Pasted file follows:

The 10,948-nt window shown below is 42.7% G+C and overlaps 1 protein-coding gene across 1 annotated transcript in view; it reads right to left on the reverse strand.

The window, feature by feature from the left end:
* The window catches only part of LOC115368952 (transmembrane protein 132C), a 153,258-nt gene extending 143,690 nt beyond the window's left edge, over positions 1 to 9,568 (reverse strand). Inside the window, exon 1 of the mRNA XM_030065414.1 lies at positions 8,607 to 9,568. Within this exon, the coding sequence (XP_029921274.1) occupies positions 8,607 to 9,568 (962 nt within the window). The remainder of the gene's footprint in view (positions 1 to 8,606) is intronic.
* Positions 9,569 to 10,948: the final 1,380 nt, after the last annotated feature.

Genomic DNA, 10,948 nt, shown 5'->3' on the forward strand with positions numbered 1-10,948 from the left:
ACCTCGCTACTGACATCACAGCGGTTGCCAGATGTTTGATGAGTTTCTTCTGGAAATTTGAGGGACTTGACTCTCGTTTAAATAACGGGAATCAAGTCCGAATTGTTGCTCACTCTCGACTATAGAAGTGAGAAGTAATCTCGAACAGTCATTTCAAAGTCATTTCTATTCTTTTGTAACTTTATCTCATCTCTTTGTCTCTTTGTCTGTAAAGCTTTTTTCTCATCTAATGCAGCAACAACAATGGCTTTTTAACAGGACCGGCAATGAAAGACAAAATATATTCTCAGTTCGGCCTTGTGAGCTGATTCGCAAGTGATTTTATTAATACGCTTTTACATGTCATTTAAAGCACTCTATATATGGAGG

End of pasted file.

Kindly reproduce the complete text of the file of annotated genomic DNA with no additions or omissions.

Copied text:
The 10,948-nt window shown below is 42.7% G+C and overlaps 1 protein-coding gene across 1 annotated transcript in view; it reads right to left on the reverse strand.

The window, feature by feature from the left end:
* The window catches only part of LOC115368952 (transmembrane protein 132C), a 153,258-nt gene extending 143,690 nt beyond the window's left edge, over positions 1 to 9,568 (reverse strand). Inside the window, exon 1 of the mRNA XM_030065414.1 lies at positions 8,607 to 9,568. Within this exon, the coding sequence (XP_029921274.1) occupies positions 8,607 to 9,568 (962 nt within the window). The remainder of the gene's footprint in view (positions 1 to 8,606) is intronic.
* Positions 9,569 to 10,948: the final 1,380 nt, after the last annotated feature.

Genomic DNA, 10,948 nt, shown 5'->3' on the forward strand with positions numbered 1-10,948 from the left:
ACCTCGCTACTGACATCACAGCGGTTGCCAGATGTTTGATGAGTTTCTTCTGGAAATTTGAGGGACTTGACTCTCGTTTAAATAACGGGAATCAAGTCCGAATTGTTGCTCACTCTCGACTATAGAAGTGAGAAGTAATCTCGAACAGTCATTTCAAAGTCATTTCTATTCTTTTGTAACTTTATCTCATCTCTTTGTCTCTTTGTCTGTAAAGCTTTTTTCTCATCTAATGCAGCAACAACAATGGCTTTTTAACAGGACCGGCAATGAAAGACAAAATATATTCTCAGTTCGGCCTTGTGAGCTGATTCGCAAGTGATTTTATTAATACGCTTTTACATGTCATTTAAAGCACTCTATATATGGAGG